Congressman Introduces Carbon Tax Bill

Print Friendly

Today, Rep. Jim McDermott (D-Wash.) introduced the “Managed Carbon Price Act of 2012″ (MCP), a bill imposing a tax on carbon dioxide-equivalent  greenhouse gas (GHG) emissions from producers of coal, oil, and natural gas, refineries, and other covered sources. The MCP has roughly the same long-term goal as the Waxman-Markey cap-and-trade bill, the Copenhagen climate treaty, and California Assembly Bill 32 — an 80% emissions reduction below 2005 levels by 2050.

Under the MCP, covered sources would have to purchase (non-tradeable) permits equal to the quantity of CO2-equivalent GHGs they emit. The Secretary of Treasury, in consulatation with the Secy. of Energy and Administrator of EPA, would “manage” permit prices to ensure that both the long-term and interim reduction targets are met. Permit prices would have to stay within a maximum and minimum “price collar.” Seventy-five percent of the proceeds would be returned to citizens as “dividends,” and 25% would be applied to deficit reduction. A fact sheet, section-by-section analysis, and side-by-side comparison with last year’s version of the bill provide more detail.

A few quick observations. First, the overwhelming majority of Republican members of Congress have signed the Taxpayer Protection Pledge – a promise to the citizens of their State or district not to support any tax increase that is not offset by an equal reduction in other taxes. Because 25% of the proceeds raised by the ‘managed’ carbon tax would be applied to deficit reduction, the MCP is not ‘revenue-neutral.’ Pledge takers cannot vote for the MCP without breaking their promises to their constituents. Even if some GOP lawmakers agree with the bill’s climate policy objectives, few will dare to support it.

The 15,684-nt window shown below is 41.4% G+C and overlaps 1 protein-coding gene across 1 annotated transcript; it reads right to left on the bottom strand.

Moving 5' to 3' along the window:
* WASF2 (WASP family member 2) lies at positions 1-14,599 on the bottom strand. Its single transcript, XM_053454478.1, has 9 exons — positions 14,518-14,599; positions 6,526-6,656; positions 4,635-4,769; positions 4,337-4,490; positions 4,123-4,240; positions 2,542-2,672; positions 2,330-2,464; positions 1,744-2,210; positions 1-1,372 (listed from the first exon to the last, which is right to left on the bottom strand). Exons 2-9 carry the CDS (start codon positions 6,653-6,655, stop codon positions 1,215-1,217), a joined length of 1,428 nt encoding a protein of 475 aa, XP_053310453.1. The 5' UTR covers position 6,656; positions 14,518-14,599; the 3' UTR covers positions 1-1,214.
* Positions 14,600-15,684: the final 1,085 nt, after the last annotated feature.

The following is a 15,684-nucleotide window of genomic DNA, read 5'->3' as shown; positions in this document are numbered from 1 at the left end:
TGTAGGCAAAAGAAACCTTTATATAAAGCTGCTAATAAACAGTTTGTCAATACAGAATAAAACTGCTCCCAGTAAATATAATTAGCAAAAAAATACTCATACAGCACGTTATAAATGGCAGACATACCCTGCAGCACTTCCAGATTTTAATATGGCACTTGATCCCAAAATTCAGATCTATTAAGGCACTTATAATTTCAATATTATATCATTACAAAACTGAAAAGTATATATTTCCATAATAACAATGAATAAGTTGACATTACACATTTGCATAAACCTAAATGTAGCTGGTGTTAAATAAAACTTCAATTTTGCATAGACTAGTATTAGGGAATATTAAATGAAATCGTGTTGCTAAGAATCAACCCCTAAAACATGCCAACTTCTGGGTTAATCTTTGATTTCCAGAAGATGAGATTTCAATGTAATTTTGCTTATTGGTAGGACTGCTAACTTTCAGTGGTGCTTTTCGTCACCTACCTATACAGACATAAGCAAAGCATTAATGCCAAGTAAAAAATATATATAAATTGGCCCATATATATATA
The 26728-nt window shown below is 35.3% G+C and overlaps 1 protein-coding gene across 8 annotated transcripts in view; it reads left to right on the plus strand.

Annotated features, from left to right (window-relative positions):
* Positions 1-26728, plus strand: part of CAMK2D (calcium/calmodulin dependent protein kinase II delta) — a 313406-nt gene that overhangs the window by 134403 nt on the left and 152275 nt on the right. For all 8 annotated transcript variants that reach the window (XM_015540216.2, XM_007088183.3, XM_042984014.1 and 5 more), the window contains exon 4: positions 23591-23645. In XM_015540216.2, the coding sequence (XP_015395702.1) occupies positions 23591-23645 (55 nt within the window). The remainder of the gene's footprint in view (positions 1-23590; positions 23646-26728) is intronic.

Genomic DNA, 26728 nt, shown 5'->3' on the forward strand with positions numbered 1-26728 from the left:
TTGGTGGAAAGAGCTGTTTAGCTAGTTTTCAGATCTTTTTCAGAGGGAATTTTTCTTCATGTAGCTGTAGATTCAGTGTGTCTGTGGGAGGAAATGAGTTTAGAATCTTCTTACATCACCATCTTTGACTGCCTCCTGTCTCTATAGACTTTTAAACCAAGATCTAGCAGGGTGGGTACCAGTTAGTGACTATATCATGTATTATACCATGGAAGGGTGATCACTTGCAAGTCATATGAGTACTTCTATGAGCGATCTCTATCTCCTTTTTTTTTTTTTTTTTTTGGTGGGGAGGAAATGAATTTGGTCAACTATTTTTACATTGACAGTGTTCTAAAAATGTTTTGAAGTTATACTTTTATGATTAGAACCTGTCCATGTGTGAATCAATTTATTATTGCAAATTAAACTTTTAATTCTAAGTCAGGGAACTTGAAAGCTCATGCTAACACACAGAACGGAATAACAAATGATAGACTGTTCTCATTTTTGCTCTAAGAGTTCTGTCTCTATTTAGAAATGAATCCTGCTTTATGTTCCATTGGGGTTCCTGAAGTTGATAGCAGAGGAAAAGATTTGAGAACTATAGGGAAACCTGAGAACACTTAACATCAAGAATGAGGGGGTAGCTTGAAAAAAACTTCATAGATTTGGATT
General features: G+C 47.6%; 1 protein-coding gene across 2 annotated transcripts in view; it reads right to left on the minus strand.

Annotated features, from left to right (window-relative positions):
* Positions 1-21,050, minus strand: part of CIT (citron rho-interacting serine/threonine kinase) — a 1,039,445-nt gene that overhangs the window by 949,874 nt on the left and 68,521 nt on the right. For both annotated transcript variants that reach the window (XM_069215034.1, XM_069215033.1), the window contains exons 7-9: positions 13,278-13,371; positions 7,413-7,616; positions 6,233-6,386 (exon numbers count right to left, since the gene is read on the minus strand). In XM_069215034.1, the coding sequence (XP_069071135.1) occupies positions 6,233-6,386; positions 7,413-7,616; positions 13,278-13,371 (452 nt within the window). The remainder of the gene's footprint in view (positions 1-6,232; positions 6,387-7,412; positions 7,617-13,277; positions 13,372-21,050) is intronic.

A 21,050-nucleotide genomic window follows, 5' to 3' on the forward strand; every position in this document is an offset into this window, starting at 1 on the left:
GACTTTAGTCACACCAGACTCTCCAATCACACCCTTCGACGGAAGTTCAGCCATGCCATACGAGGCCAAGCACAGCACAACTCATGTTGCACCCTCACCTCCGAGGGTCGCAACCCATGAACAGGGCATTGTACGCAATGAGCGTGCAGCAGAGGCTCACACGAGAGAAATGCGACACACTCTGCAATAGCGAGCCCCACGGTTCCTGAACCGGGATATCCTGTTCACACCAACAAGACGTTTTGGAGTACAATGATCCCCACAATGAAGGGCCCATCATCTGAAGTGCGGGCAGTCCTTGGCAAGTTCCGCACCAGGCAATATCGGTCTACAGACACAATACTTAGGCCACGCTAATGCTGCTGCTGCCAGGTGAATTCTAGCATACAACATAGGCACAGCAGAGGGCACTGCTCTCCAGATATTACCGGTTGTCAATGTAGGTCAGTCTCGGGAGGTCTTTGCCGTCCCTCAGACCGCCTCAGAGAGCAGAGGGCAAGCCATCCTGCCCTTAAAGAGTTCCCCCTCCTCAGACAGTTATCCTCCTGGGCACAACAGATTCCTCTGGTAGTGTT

Second, as I discuss this week on National Journal’s energy blog, there are only two defensible reasons for economic liberty/limited government advocates to consider a carbon tax proposal such as the MCP. One is if we’re stuck with a choice between carbon taxes and cap-and-trade. Back in 2007-2010, some clever people argued that we had to support carbon taxes because “you can’t beat something with nothing.” They were wrong. We beat cap-and-trade by exposing it as a tax. Why on Earth should we support carbon taxes now, when cap-and-trade is dead?

Some limited government advocates may be intrigued by the possibility of a grand bargain in which a national carbon tax replaces all federal and State anti-carbon regulatory programs. Those include not only the EPA’s greenhouse gas regulations but also the Renewable Fuel Standard, sub-rosa carbon regulations like the Utility MACT Rule (which effectively bans the construction of new coal power plants), California’s EPA-awarded power to meddle in fuel-economy regulation, California’s cap-and-trade program and low-carbon fuel standard, the Northeast States’ regional greenhouse gas regulatory compact (RGGI), and State renewable portfolio standards (RPS).

That the EPA, California, and major environmental organizations would agree to such a bargain is unthinkable. They have spent 40 years fighting for the regulatory mandates they currently administer or influence, not for carbon taxes. The only deal they might accept is one in which they get carbon taxes and carve-outs for regulatory sacred cows.

Perhaps reflecting this reality, McDermott’s fact sheet, section-by-section, and side-by-side contain no hint or suggestion that carbon taxes would replace or preempt other greenhouse gas reduction policies. The MCP is about as DOA as any bill could be.


MarloLewis150x150Marlo Lewis, Jr. is a Senior Fellow at the Competitive Enterprise Institute, where he writes on global warming, energy policy, and other public policy issues. Prior to joining CEI in April 2002, he served as Director of External Relations at the Reason Foundation in Los Angeles, California. During the 106th Congress, Marlo served as Staff Director of the House Government Reform Subcommittee on National Economic Growth, Natural Resources, and Regulatory Affairs.